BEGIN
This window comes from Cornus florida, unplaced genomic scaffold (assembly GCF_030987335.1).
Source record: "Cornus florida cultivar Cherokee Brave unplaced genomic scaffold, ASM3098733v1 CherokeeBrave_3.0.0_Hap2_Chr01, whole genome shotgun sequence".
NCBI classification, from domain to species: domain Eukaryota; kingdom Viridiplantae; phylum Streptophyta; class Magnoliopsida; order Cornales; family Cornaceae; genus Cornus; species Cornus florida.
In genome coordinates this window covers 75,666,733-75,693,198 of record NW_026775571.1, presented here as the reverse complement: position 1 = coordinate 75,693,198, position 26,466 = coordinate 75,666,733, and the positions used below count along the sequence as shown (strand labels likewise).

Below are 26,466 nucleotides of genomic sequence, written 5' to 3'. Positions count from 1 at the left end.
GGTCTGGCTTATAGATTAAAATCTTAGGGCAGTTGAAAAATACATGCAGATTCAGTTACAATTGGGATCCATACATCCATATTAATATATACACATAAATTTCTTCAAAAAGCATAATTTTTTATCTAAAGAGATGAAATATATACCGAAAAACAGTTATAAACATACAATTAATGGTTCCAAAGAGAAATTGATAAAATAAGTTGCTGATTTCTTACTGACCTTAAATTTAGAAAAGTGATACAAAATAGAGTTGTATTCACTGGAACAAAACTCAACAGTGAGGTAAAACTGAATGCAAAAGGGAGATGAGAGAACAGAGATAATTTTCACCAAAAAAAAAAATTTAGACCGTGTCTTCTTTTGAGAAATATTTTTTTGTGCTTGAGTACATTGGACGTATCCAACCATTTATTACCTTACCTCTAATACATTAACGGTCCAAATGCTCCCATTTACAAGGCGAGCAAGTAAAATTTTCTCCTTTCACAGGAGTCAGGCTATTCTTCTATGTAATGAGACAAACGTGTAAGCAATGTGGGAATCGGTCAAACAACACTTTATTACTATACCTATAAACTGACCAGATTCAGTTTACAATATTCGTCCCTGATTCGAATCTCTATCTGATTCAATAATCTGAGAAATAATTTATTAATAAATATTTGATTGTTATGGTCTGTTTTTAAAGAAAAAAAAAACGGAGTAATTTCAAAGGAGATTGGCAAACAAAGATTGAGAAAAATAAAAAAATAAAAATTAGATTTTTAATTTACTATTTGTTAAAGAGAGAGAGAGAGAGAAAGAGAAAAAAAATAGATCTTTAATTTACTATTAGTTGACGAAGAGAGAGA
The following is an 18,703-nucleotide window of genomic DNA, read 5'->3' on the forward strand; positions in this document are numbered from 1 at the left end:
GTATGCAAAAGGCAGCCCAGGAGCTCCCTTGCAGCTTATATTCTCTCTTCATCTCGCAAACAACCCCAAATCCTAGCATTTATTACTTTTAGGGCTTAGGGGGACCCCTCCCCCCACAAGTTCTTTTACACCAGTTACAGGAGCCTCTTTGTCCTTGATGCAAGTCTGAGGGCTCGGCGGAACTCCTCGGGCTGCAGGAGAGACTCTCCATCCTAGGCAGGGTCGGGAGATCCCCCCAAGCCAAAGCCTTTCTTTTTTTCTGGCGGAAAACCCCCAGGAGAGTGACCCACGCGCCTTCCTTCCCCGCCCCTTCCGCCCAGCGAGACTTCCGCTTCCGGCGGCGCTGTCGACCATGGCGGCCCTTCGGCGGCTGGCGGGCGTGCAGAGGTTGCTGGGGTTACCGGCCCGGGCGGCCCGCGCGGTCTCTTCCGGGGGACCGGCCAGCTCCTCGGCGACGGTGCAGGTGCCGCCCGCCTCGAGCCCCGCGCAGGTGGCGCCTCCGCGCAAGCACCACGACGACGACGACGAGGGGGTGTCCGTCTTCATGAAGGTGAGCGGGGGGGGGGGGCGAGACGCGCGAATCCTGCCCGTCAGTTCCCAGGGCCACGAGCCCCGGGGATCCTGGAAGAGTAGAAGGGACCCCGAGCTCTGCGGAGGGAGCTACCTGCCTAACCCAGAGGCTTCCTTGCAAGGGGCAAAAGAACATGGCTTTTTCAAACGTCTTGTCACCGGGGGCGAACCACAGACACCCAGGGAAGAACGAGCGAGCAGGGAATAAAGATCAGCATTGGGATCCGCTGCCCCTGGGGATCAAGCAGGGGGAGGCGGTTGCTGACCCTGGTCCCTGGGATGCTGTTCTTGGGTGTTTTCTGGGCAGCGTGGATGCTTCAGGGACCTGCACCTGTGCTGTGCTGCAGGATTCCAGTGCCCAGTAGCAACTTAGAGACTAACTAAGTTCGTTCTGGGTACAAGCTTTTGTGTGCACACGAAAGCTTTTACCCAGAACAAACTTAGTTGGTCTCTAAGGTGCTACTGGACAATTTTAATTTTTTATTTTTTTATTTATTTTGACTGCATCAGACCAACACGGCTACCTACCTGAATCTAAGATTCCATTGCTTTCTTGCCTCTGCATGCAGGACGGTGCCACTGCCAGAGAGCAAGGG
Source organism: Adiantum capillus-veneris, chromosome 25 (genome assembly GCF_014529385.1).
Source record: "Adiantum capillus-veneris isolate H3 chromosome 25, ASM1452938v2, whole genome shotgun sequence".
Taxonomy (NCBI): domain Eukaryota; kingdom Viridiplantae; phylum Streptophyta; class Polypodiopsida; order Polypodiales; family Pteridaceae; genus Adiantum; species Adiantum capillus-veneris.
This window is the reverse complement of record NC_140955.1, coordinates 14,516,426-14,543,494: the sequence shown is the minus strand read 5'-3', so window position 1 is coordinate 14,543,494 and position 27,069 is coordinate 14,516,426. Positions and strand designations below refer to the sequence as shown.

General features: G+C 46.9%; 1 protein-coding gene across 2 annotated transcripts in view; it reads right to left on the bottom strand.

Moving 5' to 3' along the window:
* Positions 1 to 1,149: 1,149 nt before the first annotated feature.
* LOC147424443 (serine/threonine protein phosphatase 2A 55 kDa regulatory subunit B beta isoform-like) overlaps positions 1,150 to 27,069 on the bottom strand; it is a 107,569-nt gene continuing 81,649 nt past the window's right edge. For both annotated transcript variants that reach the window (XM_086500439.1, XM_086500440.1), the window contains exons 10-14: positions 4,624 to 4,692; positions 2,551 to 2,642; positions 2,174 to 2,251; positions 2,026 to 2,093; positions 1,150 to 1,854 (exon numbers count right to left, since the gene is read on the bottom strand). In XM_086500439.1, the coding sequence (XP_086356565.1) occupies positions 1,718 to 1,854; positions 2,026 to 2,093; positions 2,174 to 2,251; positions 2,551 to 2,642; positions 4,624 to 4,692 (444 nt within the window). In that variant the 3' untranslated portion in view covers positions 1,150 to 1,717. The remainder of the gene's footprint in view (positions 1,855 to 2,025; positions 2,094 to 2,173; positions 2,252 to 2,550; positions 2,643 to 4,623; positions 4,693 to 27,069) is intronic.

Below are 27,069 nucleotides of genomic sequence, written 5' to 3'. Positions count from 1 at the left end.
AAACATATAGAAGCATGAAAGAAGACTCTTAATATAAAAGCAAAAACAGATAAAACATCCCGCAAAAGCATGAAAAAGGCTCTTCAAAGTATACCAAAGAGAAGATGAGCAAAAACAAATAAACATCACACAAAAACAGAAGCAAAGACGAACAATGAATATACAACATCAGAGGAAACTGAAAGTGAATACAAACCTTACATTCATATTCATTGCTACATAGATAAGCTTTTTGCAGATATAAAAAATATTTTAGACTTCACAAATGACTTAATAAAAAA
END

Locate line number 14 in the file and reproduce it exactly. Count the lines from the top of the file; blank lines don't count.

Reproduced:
Moving 5' to 3' along the window: